Seoul gave the impression of pretty phenomenal material prosperity. North Korea, aka the Democratic People’s Republic of Korea, with its communist ideology, i supposed, must serve to ‘concentrate the mind’ of South Korea’s capitalism, in a similar way perhaps to the type established in Hong Kong, propelled by proximity to China. I visited a tourist information place to get a proper map, and was warned about the prospect of heavy rain overnight and next day. For the time being it was dry but very humid, a factor which limited the amount of ground i could cover, though a free cup of iced coffee from a cafe where i stopped was a help in coping with this. Also though, my map didn’t feature two major US military camps/ installations, which had to be circum-ambulated on the way south, and i got a bit lost, asking directions of an English-speaking German fellow, to whom i mentioned the stark parallel which had only just occurred to me, between the division of his country and that of Korea.[3]
   With the various checks on my progress, when i finally reached the Korean National Museum at about 7pm it was a relief to discover that it was open until 9.00, though ideally one should set aside even more time. An outstanding treasure trove with a huge amount of English translation, amazingly you don’t have to pay. And it is no exaggeration to account Korean civilisation as one of the most dazzling in human history. Legend/myth dates its origins to around 2000BC, but Chinese chronicles indicate that a safer claim would be for the 12th century BC. Moving into the first centuries AD, geographically the smallest of three kingdoms on the peninsula was the Silla in the south east, but it absorbed a neighbouring confederacy of small kingdoms called Gaya in the 6th century, possessed of valuable deposits of iron. Military and diplomatic supremacy followed, brought about chiefly by an alliance with China’s Tang dynasty; unification was then completed with the expulsion of Tang forces in 674-6AD. ‘Unified Silla’, in which Buddhism was adopted and prospered as the national religion, is a high watermark, arguably not only of Korean but of human civilisation. As Persian geographer and intelligence chief Ibn Khordadbeh put it, in his Book of Roads and Kingdoms, around 870AD:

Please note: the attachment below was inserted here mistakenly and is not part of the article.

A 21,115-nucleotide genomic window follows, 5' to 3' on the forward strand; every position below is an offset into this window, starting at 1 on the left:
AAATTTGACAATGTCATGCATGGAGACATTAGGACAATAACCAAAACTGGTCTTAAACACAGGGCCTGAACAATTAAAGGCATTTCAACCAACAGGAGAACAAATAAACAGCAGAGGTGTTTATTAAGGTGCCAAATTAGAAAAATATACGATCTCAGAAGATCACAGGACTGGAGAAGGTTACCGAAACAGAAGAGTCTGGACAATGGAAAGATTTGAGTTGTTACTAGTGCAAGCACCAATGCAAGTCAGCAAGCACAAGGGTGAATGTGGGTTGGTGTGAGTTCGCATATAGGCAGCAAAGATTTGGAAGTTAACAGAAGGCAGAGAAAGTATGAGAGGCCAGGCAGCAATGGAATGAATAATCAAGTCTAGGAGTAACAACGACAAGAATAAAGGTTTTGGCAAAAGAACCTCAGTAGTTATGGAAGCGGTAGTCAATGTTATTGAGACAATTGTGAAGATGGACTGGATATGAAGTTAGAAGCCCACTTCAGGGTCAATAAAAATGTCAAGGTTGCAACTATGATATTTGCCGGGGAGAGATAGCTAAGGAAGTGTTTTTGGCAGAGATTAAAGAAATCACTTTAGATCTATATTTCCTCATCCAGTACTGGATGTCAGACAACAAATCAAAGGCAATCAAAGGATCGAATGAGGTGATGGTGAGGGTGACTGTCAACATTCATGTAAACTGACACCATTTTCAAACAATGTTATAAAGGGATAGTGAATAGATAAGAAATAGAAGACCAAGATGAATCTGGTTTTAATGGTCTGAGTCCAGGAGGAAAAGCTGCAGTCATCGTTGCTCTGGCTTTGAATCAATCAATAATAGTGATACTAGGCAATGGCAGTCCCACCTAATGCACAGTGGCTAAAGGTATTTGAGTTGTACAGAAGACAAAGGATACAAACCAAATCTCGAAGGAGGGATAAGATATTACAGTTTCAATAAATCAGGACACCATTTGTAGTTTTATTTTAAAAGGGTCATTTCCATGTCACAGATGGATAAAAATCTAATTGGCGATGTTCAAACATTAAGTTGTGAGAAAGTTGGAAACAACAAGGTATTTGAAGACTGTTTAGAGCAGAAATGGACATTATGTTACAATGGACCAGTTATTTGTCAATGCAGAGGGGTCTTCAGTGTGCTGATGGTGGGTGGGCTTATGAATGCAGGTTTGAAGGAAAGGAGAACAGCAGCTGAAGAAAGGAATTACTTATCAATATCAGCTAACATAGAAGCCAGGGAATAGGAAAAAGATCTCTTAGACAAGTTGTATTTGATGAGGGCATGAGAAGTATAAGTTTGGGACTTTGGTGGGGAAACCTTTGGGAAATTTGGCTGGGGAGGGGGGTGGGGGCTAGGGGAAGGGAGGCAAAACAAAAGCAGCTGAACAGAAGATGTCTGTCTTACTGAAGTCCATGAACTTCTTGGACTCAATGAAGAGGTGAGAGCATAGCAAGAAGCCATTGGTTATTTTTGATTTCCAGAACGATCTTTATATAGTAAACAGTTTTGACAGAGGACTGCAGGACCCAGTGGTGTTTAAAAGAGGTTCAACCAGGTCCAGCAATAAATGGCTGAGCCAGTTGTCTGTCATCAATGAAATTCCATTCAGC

“Beyond China, across Qansu, there is a country with many mountains and an abundance of gold, called Silla. Muslims who happen to go there are fascinated by the good environment and tend to settle there for good and do not think of leaving the place.”



[1] Additionally, to many people in South Korea the numerals 007 have a more sombre connotation than that conjured up by the Bond franchise. In one of the most tragic occurrences of the Cold War, Korean Air Lines Flight 007 was shot down by a soviet interceptor on 1st September 1983, after straying into soviet airspace at around the time of a US reconnaissance mission. All 269 passengers and crew were lost, well over a third of whom were South Koreans, and nearly a quarter from the US.[2]  The Blessed Virgin Mary under her title of the Immaculate Conception has been the principal patroness of Korea and the Korean people since the mid 19th century. That this title is associated with the shrine of Lourdes, France, is not coincidental, since many of the missionaries who guided the Church in Korea in the 19th century (at enormous personal risk) were French.
'Swastika'; Bulguksa temple complex, Gyeongju.
[3] It might be added that this parallel has about it a faintly disconcerting tenor, owing to the prevalence of the swastika in Korea, though of course in Asia it is ‘hooked’ in the opposite direction and is an ancient Buddhist symbol.